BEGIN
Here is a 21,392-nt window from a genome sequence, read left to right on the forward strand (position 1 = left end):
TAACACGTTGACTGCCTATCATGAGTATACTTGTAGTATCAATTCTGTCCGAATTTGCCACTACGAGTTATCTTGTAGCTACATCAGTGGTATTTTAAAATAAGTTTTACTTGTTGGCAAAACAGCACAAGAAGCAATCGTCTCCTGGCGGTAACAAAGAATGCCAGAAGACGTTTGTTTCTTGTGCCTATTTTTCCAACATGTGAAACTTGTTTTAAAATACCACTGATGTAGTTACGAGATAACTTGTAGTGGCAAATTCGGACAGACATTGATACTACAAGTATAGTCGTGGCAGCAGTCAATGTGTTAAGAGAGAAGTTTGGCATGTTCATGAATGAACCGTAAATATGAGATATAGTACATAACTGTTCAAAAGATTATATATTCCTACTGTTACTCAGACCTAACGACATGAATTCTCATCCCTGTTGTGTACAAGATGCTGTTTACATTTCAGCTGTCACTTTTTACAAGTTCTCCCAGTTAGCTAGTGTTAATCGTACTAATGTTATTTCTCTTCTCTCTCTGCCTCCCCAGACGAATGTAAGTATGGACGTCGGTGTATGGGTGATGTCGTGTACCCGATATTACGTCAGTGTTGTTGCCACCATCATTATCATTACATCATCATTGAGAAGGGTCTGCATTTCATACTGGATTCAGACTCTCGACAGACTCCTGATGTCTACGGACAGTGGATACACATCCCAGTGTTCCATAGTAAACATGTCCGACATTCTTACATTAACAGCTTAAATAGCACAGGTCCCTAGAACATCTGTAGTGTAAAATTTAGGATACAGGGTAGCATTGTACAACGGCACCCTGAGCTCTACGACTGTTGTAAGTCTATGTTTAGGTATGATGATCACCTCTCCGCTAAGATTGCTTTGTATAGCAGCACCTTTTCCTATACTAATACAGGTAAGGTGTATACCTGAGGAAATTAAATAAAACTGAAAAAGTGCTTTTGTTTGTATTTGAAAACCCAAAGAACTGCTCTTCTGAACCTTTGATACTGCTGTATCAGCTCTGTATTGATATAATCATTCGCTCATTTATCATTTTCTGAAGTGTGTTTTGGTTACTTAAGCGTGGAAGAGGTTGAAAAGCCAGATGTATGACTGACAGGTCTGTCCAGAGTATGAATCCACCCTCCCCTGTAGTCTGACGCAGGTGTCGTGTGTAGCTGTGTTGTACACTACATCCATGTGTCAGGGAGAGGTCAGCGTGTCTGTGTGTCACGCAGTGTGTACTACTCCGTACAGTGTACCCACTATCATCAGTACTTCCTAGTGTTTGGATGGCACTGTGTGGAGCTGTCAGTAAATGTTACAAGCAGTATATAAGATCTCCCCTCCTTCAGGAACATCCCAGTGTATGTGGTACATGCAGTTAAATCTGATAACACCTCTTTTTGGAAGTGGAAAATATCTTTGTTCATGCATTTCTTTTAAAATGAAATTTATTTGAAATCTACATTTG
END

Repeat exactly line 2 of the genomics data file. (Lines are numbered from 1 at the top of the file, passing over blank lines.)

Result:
TAACACGTTGACTGCCTATCATGAGTATACTTGTAGTATCAATTCTGTCCGAATTTGCCACTACGAGTTATCTTGTAGCTACATCAGTGGTATTTTAAAATAAGTTTTACTTGTTGGCAAAACAGCACAAGAAGCAATCGTCTCCTGGCGGTAACAAAGAATGCCAGAAGACGTTTGTTTCTTGTGCCTATTTTTCCAACATGTGAAACTTGTTTTAAAATACCACTGATGTAGTTACGAGATAACTTGTAGTGGCAAATTCGGACAGACATTGATACTACAAGTATAGTCGTGGCAGCAGTCAATGTGTTAAGAGAGAAGTTTGGCATGTTCATGAATGAACCGTAAATATGAGATATAGTACATAACTGTTCAAAAGATTATATATTCCTACTGTTACTCAGACCTAACGACATGAATTCTCATCCCTGTTGTGTACAAGATGCTGTTTACATTTCAGCTGTCACTTTTTACAAGTTCTCCCAGTTAGCTAGTGTTAATCGTACTAATGTTATTTCTCTTCTCTCTCTGCCTCCCCAGACGAATGTAAGTATGGACGTCGGTGTATGGGTGATGTCGTGTACCCGATATTACGTCAGTGTTGTTGCCACCATCATTATCATTACATCATCATTGAGAAGGGTCTGCATTTCATACTGGATTCAGACTCTCGACAGACTCCTGATGTCTACGGACAGTGGATACACATCCCAGTGTTCCATAGTAAACATGTCCGACATTCTTACATTAACAGCTTAAATAGCACAGGTCCCTAGAACATCTGTAGTGTAAAATTTAGGATACAGGGTAGCATTGTACAACGGCACCCTGAGCTCTACGACTGTTGTAAGTCTATGTTTAGGTATGATGATCACCTCTCCGCTAAGATTGCTTTGTATAGCAGCACCTTTTCCTATACTAATACAGGTAAGGTGTATACCTGAGGAAATTAAATAAAACTGAAAAAGTGCTTTTGTTTGTATTTGAAAACCCAAAGAACTGCTCTTCTGAACCTTTGATACTGCTGTATCAGCTCTGTATTGATATAATCATTCGCTCATTTATCATTTTCTGAAGTGTGTTTTGGTTACTTAAGCGTGGAAGAGGTTGAAAAGCCAGATGTATGACTGACAGGTCTGTCCAGAGTATGAATCCACCCTCCCCTGTAGTCTGACGCAGGTGTCGTGTGTAGCTGTGTTGTACACTACATCCATGTGTCAGGGAGAGGTCAGCGTGTCTGTGTGTCACGCAGTGTGTACTACTCCGTACAGTGTACCCACTATCATCAGTACTTCCTAGTGTTTGGATGGCACTGTGTGGAGCTGTCAGTAAATGTTACAAGCAGTATATAAGATCTCCCCTCCTTCAGGAACATCCCAGTGTATGTGGTACATGCAGTTAAATCTGATAACACCTCTTTTTGGAAGTGGAAAATATCTTTGTTCATGCATTTCTTTTAAAATGAAATTTATTTGAAATCTACATTTG